We must keep in mind that Gaghan penned Traffic, a better film than Syriana, which also involved intersecting and convoluted narrative threads, except that time dealing with the drug trade. And if oil is the drug which Americans are dependent on, then, like Traffic, Syriana talks of systems beyond the comprehension and control of individual agents. What Syriana does best, then, is to explicate the essences of systems. That the only inertia is self-interest, that the system will always remain static, and that beneath and above the myriad layers of obfuscation there is no logic, only self-interest replacing self-interest.

The crux of Gaghan's argument is that Big Oil and American national interests are synonymous, and that in the pursuit of these interests Middle Eastern governments, perforce, must necessarily reflect United States dicta. The deck is always stacked against contrary outcomes. It's an argument that is difficult to disagree with. All of this begins to sound very glib.


The aesthetic of Syriana is very much like that of Traffic’s. The pacing is languorous, the shots, many on hand-held cameras, capture stunting landscapes and lush vistas, yet the cinematography in general chooses an austere sensibility. For a film of this genre it feels too antiseptic, too insular, too prosaic, and too indistinguishable from Traffic at points. Syriana isn’t a bad film, for the conclusions it attempts to reach are novel, but it’s not necessarily a good one either, since the arguments it disguises as drama are about as credible as they were in Crash.

Tuesday, January 24, 2006

New Slang

And the new leader of the Liberal Party of Canada: After all the axes are grinded, the knives sharpened, cudgels gathered, and tridents hoisted -- after that final hatchet is dug into Paul Martin’s back by an erstwhile ally, Mr. Martin inevitably relenting and stepping down as the Liberal leader, Michael Ignatieff will be chosen as the new Liberal leader.

Mr. Ignatieff, that Harvard intellectual and humanitarian hawk whose support for the Iraq war was convincing enough for this humble writer to bite, prevailed in the riding of Etobicoke-Lakeshore to win a seat in the House of Commons and a chance at the Liberal leadership. By earlier accounts, Mr. Ignatieff was in tough. The Etobicoke-Lakeshore constituents were generally skeptical of a Liberal parachute candidate who hadn’t lived in Canada in over 40 years. Despite his impeccable and no doubt enviable credentials -- Director of the Carr Center of Human Rights Policy at Harvard, broadcaster, journalist, professor, author of numerous books, novelist, Booker prize nominee, etc. -- people weren’t buying his run for a likely backbench position in a Liberal opposition. Something smacked of opportunism.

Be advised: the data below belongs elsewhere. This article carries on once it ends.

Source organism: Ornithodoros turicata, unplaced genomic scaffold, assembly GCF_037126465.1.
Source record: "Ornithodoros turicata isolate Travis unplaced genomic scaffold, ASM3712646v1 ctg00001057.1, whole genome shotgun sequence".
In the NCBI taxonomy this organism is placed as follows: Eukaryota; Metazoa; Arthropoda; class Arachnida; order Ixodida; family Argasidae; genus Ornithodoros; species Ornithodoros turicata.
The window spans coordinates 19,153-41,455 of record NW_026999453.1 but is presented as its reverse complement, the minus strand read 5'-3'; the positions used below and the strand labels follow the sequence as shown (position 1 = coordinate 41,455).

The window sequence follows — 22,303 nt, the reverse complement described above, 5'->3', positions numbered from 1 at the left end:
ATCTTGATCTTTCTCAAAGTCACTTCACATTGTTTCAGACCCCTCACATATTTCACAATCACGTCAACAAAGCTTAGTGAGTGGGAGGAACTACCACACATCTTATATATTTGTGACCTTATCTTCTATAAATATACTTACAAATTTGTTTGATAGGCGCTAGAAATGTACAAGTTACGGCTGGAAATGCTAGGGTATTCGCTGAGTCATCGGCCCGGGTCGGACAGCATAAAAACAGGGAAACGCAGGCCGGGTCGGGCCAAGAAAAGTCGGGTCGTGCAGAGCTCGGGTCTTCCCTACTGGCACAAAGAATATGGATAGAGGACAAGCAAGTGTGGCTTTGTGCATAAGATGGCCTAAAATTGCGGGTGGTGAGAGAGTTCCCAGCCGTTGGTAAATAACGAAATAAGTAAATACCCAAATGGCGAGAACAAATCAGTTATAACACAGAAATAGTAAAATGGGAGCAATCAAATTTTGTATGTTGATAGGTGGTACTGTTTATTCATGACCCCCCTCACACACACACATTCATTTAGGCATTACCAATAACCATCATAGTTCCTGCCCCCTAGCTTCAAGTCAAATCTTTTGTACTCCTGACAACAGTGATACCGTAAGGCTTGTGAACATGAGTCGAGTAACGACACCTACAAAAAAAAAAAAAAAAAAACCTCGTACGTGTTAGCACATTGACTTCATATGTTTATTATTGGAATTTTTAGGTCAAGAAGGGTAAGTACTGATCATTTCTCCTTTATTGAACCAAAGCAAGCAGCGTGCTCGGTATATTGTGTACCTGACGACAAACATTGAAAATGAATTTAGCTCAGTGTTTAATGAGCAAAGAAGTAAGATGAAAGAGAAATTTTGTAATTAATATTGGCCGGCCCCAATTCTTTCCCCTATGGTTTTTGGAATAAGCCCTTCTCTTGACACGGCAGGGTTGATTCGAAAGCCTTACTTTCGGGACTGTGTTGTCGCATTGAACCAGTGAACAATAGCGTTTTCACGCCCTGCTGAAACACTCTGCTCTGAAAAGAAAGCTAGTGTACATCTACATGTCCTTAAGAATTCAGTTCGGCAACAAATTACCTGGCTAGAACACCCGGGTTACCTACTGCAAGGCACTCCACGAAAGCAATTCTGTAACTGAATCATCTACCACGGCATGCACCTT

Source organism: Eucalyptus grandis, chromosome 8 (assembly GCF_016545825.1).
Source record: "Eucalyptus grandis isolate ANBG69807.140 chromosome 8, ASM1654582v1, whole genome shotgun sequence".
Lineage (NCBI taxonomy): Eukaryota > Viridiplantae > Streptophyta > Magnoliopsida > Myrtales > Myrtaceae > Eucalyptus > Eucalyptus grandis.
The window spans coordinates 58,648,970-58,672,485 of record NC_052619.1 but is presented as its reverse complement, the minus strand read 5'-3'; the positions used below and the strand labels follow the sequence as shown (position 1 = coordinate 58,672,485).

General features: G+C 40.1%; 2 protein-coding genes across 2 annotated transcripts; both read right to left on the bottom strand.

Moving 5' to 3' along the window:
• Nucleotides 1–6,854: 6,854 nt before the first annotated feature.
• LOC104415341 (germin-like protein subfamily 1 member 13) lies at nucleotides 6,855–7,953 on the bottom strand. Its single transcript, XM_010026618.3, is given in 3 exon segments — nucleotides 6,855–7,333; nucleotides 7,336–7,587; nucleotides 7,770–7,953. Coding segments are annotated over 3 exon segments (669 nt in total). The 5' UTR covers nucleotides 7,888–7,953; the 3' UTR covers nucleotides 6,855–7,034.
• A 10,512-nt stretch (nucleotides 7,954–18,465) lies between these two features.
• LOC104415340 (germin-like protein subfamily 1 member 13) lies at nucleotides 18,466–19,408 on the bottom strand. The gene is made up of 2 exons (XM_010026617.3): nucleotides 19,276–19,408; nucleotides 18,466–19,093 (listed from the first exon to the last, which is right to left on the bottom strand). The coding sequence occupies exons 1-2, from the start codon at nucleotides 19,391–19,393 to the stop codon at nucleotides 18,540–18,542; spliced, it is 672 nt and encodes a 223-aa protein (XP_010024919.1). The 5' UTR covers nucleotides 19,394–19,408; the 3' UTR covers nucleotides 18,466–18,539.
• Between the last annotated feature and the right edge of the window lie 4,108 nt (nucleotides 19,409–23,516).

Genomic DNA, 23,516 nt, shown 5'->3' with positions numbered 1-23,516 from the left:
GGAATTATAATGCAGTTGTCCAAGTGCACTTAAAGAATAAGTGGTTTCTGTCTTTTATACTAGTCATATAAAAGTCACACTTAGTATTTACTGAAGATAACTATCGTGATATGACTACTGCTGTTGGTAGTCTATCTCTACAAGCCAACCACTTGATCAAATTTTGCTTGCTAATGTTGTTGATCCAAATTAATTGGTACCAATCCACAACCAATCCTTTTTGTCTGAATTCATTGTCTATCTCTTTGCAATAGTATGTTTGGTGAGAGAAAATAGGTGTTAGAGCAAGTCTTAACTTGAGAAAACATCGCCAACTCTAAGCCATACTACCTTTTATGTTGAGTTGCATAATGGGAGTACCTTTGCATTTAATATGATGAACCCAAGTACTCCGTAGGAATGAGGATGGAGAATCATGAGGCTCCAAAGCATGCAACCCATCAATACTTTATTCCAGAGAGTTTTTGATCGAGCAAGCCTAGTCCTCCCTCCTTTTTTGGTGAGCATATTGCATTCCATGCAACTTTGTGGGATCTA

It didn’t help that the Liberal machine all but secured his nomination, locking out a local Croatian candidate who had his own designs of succeeding Jean Augustine, a former Liberal stalwart in that riding. And so, predictably, Michael Ignatieff rallies were stormed by jilted Croatians excoriating him for his support of the Iraq war and his alleged Croatian racism. In rebutting these criticisms Ignatieff, a commentator on the Balkan wars and the subsequent dissolution of Yugoslavia, drew the distinction between his misgivings with an aggressive Croatian nationalism and Croatian racism. Mr. Ignatieff wrote thoughtfully on the former while never evincing any evidence of the latter. Many of the attacks on him were both defamatory and without merit.

The Conservative candidate in the race, John Capobianco, couldn’t shake the baggage of working in the backrooms of the disreputable Mike Harris government. The NDP candidate, Liam McHugh-Russell, was an unserious University of Toronto Law student who didn’t even make the effort to prepare for a debate against Michael Ignatieff because, as he says, he didn’t think anyone was showing up. Sure. But in the end Ignatieff out classed them all.